Sunil Yadav, 27, a farmer from Dantewada district, said that while he has received the bonus and the Congress government has done the work for the farmers, development still remains a concern.
“It is not that the government has not done the work. But we need more schools, quality education. The main concern is unemployment, which they should address now,” he said.
‘Farmers will decide the elections’
Sudesh Tikam, a Rajnandgaon-based farmer leader, who had also contested the 2019 elections as an independent, said that the competitive politics over procurement prices for farmers highlights the success of bringing in farmers’ issues to the mainstream.
“The disenchantment against the Raman Singh government’s failure to fulfill its promise of providing the outstanding bonus for the last two years played a pivotal role in Congress’s victory. The contrasting poll promises regarding paddy procurement by both parties now underscore the triumph of the kisan andolan in the state, successfully bringing farmers’ issues to the mainstream,” he said.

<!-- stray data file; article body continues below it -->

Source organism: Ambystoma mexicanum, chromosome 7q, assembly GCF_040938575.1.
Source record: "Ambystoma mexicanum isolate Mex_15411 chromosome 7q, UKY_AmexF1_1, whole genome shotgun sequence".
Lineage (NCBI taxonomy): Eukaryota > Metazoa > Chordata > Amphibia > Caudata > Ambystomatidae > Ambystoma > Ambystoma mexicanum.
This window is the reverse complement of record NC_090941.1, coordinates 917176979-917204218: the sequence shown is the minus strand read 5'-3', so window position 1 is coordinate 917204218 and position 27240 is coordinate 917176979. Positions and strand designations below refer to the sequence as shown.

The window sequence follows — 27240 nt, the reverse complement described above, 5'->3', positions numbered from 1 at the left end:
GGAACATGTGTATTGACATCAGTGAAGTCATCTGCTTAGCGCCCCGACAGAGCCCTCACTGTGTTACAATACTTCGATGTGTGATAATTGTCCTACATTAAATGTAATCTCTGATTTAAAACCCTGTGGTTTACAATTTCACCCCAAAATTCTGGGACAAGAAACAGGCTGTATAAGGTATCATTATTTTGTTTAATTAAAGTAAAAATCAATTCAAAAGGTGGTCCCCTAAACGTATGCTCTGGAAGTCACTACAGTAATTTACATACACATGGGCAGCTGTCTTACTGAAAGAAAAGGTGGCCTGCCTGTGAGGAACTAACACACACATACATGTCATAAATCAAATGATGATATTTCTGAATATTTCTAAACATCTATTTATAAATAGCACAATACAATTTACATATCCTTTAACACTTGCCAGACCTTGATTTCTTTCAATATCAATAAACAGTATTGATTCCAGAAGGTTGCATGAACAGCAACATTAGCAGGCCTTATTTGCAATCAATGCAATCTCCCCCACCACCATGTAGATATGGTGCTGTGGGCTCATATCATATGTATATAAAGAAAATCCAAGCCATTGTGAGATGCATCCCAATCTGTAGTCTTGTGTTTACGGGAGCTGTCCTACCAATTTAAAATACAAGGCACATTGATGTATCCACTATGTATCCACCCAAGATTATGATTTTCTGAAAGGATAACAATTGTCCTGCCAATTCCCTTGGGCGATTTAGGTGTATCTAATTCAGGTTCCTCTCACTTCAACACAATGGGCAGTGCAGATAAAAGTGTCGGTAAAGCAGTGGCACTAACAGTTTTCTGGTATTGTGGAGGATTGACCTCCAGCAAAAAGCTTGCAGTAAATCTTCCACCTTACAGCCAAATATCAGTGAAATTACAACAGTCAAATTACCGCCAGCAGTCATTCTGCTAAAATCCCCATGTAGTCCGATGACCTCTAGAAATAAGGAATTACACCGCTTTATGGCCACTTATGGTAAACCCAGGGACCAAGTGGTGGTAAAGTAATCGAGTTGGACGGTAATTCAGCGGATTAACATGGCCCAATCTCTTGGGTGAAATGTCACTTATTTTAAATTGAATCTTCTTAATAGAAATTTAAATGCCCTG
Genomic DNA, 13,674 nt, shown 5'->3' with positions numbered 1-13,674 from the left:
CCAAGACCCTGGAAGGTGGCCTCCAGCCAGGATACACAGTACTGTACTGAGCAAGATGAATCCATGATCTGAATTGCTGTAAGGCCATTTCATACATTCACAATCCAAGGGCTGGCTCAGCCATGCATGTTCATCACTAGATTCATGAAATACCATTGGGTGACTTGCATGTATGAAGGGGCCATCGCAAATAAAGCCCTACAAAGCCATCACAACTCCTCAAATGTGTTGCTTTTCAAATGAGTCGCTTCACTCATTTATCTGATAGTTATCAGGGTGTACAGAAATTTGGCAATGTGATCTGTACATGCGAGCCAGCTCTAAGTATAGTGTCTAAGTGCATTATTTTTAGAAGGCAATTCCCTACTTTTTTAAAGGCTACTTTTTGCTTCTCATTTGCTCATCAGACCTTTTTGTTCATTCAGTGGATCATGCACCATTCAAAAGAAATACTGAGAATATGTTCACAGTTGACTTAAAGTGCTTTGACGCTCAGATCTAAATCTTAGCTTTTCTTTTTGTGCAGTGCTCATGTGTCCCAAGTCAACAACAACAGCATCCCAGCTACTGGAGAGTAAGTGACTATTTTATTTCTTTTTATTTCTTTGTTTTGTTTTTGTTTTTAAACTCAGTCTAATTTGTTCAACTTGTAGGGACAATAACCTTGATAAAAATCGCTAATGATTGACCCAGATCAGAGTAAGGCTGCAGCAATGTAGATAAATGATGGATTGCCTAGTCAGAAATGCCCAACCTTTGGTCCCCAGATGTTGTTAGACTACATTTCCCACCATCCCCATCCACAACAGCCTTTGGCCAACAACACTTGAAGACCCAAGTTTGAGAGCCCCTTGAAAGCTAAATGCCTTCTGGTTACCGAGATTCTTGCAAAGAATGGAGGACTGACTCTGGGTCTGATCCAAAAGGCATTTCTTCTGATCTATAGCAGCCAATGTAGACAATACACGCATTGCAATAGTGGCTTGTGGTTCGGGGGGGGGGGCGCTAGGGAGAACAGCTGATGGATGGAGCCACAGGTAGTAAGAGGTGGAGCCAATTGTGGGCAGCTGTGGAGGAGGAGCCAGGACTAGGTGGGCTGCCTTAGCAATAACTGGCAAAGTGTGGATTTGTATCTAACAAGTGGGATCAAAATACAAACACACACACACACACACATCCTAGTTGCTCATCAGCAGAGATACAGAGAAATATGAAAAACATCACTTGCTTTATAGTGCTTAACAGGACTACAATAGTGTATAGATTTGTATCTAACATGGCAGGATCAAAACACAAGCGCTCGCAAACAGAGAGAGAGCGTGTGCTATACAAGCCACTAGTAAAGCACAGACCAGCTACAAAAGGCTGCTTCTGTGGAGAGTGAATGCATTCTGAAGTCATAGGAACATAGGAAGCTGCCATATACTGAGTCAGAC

According to him, both the parties are pledging paddy procurement above Rs 3,000, however, the Congress has an edge over the BJP in this election because of a trust deficit in the BJP.
“This marks a big victory for the farmers as a BJP-led central government that was initially not ready to give bonus over MSP prices, is now offering them in the state. The only difference between the two manifestos is the promise of farm loan waivers. The BJP is not promising any loan waivers. It is, however, promising to give the outstanding bonus that was left over from its last two years in power. There is a trust issue involved here. When the BJP was in power, it had promised to give a Rs 300 bonus, but it did not give it for the full five years. So, in that sense it is behind the Congress, which has delivered on its promise,” he said.
“In the previous election, even farmers affiliated to the BJP voted for the Congress. The course correction is visible in the BJP’s manifesto. But the trust issue remains. How farmers will react to this, only time will tell,” he added.
Tikam added that either way, farmers’ issues will decide this election.
“Farmers’ issues will decide not only this election but the next few elections as well. Farmers will only decide who will form the government in the state,” he said.